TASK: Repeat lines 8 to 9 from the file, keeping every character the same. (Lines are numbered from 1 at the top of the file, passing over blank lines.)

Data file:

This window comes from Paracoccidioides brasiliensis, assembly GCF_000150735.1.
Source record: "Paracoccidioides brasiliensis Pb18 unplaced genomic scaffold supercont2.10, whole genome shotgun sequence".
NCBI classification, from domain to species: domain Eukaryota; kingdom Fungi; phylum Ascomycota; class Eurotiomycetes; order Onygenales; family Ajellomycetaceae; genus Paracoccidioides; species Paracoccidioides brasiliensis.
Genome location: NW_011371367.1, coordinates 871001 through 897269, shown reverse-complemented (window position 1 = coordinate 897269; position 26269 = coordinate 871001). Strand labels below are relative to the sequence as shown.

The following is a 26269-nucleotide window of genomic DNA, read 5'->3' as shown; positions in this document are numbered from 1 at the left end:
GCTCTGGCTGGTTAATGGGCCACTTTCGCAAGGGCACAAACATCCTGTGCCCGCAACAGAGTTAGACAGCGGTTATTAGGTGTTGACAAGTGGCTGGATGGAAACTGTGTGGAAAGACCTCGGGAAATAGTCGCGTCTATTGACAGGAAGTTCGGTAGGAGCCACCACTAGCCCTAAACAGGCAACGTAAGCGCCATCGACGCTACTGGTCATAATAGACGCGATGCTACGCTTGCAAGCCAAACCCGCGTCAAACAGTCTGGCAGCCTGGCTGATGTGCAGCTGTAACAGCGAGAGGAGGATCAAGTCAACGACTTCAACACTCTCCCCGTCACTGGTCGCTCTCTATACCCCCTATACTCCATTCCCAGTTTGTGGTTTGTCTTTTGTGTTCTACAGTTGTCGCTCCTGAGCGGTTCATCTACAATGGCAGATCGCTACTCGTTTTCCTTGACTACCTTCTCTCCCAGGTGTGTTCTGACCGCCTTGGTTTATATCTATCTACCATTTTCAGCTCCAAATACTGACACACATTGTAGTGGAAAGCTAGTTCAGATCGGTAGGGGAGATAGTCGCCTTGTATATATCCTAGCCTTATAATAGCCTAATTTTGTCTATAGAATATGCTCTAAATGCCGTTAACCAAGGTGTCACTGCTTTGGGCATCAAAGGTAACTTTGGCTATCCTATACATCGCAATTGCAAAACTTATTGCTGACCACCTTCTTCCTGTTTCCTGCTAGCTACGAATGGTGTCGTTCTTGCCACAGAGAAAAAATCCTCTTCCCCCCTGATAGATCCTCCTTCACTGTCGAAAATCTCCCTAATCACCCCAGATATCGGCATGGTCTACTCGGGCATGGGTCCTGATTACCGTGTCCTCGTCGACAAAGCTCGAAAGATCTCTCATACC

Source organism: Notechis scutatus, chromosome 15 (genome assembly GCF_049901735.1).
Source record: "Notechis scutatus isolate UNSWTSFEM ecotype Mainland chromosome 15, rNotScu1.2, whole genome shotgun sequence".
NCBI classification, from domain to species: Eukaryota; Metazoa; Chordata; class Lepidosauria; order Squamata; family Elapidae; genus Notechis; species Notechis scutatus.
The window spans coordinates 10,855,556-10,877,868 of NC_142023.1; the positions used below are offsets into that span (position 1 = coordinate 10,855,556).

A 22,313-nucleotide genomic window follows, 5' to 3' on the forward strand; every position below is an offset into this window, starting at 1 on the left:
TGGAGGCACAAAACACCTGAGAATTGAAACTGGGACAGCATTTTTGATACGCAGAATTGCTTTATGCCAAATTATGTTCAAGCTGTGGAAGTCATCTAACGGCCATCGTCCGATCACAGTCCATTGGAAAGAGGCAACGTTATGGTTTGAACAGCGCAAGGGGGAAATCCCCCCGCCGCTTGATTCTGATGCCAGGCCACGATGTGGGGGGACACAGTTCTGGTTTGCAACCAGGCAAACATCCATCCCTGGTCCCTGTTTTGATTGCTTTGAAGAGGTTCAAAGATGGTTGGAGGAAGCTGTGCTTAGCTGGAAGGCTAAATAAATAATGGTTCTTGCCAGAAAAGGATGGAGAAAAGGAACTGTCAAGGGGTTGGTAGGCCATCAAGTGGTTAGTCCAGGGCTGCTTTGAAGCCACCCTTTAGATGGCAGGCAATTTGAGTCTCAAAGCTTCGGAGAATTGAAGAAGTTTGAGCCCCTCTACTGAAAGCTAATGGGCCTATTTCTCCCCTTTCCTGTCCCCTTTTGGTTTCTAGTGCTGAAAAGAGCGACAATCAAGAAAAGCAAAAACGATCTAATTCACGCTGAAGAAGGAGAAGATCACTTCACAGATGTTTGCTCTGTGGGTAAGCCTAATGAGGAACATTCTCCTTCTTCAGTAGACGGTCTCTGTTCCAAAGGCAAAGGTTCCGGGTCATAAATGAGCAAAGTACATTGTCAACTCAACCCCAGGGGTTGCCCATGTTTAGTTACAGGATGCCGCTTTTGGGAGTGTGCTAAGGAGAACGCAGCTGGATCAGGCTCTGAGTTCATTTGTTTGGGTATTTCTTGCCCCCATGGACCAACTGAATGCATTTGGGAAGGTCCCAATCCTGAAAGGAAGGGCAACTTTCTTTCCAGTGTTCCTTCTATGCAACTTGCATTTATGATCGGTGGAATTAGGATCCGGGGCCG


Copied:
Source record: "Notechis scutatus isolate UNSWTSFEM ecotype Mainland chromosome 15, rNotScu1.2, whole genome shotgun sequence".
NCBI classification, from domain to species: Eukaryota; Metazoa; Chordata; class Lepidosauria; order Squamata; family Elapidae; genus Notechis; species Notechis scutatus.